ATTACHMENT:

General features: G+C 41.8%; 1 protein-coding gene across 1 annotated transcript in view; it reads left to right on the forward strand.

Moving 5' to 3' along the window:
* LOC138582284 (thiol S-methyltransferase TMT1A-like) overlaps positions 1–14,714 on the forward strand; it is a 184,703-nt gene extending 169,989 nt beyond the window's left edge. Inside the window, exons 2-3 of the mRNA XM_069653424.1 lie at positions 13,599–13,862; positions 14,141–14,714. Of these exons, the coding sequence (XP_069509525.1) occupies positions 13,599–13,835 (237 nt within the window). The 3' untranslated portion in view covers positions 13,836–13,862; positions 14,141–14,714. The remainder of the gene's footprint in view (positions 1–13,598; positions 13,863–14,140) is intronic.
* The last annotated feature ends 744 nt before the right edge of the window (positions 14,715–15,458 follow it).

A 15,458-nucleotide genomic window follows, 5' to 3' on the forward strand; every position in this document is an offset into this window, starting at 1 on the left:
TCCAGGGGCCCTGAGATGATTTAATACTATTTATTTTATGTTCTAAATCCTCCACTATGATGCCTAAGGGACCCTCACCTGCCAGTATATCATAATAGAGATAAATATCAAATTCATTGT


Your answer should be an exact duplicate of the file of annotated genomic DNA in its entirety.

General features: G+C 41.8%; 1 protein-coding gene across 1 annotated transcript in view; it reads left to right on the forward strand.

Moving 5' to 3' along the window:
* LOC138582284 (thiol S-methyltransferase TMT1A-like) overlaps positions 1–14,714 on the forward strand; it is a 184,703-nt gene extending 169,989 nt beyond the window's left edge. Inside the window, exons 2-3 of the mRNA XM_069653424.1 lie at positions 13,599–13,862; positions 14,141–14,714. Of these exons, the coding sequence (XP_069509525.1) occupies positions 13,599–13,835 (237 nt within the window). The 3' untranslated portion in view covers positions 13,836–13,862; positions 14,141–14,714. The remainder of the gene's footprint in view (positions 1–13,598; positions 13,863–14,140) is intronic.
* The last annotated feature ends 744 nt before the right edge of the window (positions 14,715–15,458 follow it).

A 15,458-nucleotide genomic window follows, 5' to 3' on the forward strand; every position in this document is an offset into this window, starting at 1 on the left:
TCCAGGGGCCCTGAGATGATTTAATACTATTTATTTTATGTTCTAAATCCTCCACTATGATGCCTAAGGGACCCTCACCTGCCAGTATATCATAATAGAGATAAATATCAAATTCATTGT